Currently, YTA has 60 students in the boys’ school, consisting of three grades – the 10th and 11th grades combined as one – and the new girls’ school, with 23 students. The curriculum is all in English, and YTA employs a translator to render the standardized Hebrew matriculation materials into English. What’s more, the schools have a special ulpan to teach terminology for the Hebrew matriculation exams, such as names and concepts in history and math.
Most of the students are immigrants who have arrived in the past two or three years, mainly from the US, with some from England, Scotland, Australia and South Africa. A few, however, have been here since a very young age; but because their parents moved to Englishspeaking enclaves, they never managed to fully pick up the language.
The school is so important to many families, says Samson, that some even delay their aliya until their child is accepted to the school. And for some, had the school not existed, the parents would not have been able to stay because their children would not have managed.
Samson adds that some of his students were using alcohol and drugs before coming to the school, and many more would be had it not been for YTA.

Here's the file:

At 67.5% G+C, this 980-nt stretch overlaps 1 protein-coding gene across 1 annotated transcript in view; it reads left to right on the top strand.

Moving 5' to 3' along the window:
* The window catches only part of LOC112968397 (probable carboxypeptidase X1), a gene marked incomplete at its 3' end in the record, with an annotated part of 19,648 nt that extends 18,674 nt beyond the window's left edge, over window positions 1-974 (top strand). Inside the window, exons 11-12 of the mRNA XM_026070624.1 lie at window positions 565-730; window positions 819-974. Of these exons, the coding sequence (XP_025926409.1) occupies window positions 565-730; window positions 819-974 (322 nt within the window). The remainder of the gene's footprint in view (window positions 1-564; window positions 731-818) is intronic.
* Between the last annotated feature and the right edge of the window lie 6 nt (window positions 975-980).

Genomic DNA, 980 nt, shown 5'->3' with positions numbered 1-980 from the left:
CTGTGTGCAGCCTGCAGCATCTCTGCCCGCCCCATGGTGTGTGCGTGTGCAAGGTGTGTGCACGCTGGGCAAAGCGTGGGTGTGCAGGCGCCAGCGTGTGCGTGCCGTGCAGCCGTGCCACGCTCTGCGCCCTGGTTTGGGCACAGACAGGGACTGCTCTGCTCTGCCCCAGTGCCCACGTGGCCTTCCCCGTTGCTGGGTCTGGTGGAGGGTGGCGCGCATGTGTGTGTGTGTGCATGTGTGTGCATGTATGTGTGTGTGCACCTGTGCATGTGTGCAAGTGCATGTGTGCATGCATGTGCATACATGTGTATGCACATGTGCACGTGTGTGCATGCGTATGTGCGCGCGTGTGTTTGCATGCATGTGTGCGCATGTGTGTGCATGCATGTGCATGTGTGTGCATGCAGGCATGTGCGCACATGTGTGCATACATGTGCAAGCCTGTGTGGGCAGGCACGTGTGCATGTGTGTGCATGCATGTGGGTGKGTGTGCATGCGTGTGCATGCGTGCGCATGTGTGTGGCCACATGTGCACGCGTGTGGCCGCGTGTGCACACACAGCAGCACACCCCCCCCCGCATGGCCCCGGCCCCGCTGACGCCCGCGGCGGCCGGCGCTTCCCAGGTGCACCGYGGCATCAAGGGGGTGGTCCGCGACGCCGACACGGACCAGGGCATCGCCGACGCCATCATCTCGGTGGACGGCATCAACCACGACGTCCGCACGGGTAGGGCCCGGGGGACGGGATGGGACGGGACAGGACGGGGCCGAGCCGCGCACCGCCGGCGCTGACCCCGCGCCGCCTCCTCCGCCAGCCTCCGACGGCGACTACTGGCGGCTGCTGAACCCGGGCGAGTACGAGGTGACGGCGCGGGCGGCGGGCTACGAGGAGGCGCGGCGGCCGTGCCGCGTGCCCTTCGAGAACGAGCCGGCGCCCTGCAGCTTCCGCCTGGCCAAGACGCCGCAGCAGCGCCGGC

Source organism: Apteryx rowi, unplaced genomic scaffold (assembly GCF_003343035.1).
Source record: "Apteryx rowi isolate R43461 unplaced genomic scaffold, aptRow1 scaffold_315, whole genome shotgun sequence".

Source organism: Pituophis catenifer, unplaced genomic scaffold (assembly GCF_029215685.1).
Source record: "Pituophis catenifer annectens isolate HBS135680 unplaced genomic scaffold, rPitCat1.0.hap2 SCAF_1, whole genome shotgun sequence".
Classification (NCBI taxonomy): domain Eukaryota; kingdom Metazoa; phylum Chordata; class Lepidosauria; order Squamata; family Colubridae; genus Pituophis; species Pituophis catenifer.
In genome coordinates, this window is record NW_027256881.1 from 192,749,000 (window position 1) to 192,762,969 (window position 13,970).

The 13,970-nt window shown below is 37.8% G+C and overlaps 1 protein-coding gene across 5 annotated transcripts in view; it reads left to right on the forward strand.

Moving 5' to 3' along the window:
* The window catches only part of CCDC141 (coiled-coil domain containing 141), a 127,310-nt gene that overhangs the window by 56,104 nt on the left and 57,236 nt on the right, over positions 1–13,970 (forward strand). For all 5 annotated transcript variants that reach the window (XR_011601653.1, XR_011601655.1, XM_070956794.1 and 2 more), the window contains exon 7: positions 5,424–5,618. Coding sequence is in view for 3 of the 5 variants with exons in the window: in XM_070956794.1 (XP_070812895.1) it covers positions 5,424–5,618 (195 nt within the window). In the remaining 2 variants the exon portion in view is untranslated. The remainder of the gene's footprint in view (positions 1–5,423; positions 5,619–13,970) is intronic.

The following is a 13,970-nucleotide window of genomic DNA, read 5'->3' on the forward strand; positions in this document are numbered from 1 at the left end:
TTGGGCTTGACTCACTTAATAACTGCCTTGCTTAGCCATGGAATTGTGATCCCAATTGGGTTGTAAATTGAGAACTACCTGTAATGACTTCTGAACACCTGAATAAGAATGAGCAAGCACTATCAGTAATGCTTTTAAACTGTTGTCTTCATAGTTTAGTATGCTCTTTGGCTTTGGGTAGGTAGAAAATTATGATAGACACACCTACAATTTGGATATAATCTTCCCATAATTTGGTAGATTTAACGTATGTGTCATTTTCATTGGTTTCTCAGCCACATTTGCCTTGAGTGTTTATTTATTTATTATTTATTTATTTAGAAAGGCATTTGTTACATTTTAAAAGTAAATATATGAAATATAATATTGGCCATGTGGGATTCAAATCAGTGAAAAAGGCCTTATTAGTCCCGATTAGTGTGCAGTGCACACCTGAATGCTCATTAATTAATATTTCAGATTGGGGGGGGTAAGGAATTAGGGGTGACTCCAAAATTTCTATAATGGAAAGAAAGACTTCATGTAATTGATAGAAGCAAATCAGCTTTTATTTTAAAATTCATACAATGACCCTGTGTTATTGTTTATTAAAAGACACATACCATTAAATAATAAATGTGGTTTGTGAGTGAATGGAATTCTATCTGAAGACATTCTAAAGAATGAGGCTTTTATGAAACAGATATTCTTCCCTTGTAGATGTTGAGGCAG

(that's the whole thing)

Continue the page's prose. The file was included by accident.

Rabbi Chanina Rabinowitz, a Bible, Talmud and English teacher at the school and a former high-school principal, says YTA is “very sensitive to various educational needs that students have.” He says many of the students “are at risk in one way or another, and their needs are not being met by standard schools.”
Rabinowitz says YTA “can keep the students as part of the community and give them the tools they need to succeed, thereby breaking the cycle of failure.”
Additionally, he says that many of the students are “motivated, wonderful kids but for either language or mentality have a problem making the switch from the Anglo society they come from to Israeli society. Some come from backgrounds where they were the best in their class, and then they come here and experience failure. YTA takes them off that path, enabling them to overcome the language issue.”